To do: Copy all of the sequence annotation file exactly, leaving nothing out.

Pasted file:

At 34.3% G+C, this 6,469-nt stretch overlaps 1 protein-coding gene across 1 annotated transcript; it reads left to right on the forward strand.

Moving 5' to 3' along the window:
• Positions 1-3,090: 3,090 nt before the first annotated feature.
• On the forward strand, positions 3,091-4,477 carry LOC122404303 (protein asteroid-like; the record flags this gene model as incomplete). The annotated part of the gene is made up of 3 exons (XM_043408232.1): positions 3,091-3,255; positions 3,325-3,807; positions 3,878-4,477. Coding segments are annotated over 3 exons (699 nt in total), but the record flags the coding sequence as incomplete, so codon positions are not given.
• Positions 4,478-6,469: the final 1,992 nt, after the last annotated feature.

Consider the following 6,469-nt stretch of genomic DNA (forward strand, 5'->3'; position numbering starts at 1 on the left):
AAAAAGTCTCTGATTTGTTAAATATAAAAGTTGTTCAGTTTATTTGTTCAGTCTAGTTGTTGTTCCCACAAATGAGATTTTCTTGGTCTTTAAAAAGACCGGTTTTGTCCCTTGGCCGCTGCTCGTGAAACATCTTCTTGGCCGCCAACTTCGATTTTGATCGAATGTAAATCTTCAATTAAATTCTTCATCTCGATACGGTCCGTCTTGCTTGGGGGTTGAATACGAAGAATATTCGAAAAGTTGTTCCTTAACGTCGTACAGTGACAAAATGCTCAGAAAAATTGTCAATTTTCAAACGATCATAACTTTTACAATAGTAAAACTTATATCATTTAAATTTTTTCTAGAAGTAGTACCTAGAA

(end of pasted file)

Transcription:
At 34.3% G+C, this 6,469-nt stretch overlaps 1 protein-coding gene across 1 annotated transcript; it reads left to right on the forward strand.

Moving 5' to 3' along the window:
• Positions 1-3,090: 3,090 nt before the first annotated feature.
• On the forward strand, positions 3,091-4,477 carry LOC122404303 (protein asteroid-like; the record flags this gene model as incomplete). The annotated part of the gene is made up of 3 exons (XM_043408232.1): positions 3,091-3,255; positions 3,325-3,807; positions 3,878-4,477. Coding segments are annotated over 3 exons (699 nt in total), but the record flags the coding sequence as incomplete, so codon positions are not given.
• Positions 4,478-6,469: the final 1,992 nt, after the last annotated feature.

Consider the following 6,469-nt stretch of genomic DNA (forward strand, 5'->3'; position numbering starts at 1 on the left):
AAAAAGTCTCTGATTTGTTAAATATAAAAGTTGTTCAGTTTATTTGTTCAGTCTAGTTGTTGTTCCCACAAATGAGATTTTCTTGGTCTTTAAAAAGACCGGTTTTGTCCCTTGGCCGCTGCTCGTGAAACATCTTCTTGGCCGCCAACTTCGATTTTGATCGAATGTAAATCTTCAATTAAATTCTTCATCTCGATACGGTCCGTCTTGCTTGGGGGTTGAATACGAAGAATATTCGAAAAGTTGTTCCTTAACGTCGTACAGTGACAAAATGCTCAGAAAAATTGTCAATTTTCAAACGATCATAACTTTTACAATAGTAAAACTTATATCATTTAAATTTTTTCTAGAAGTAGTACCTAGAA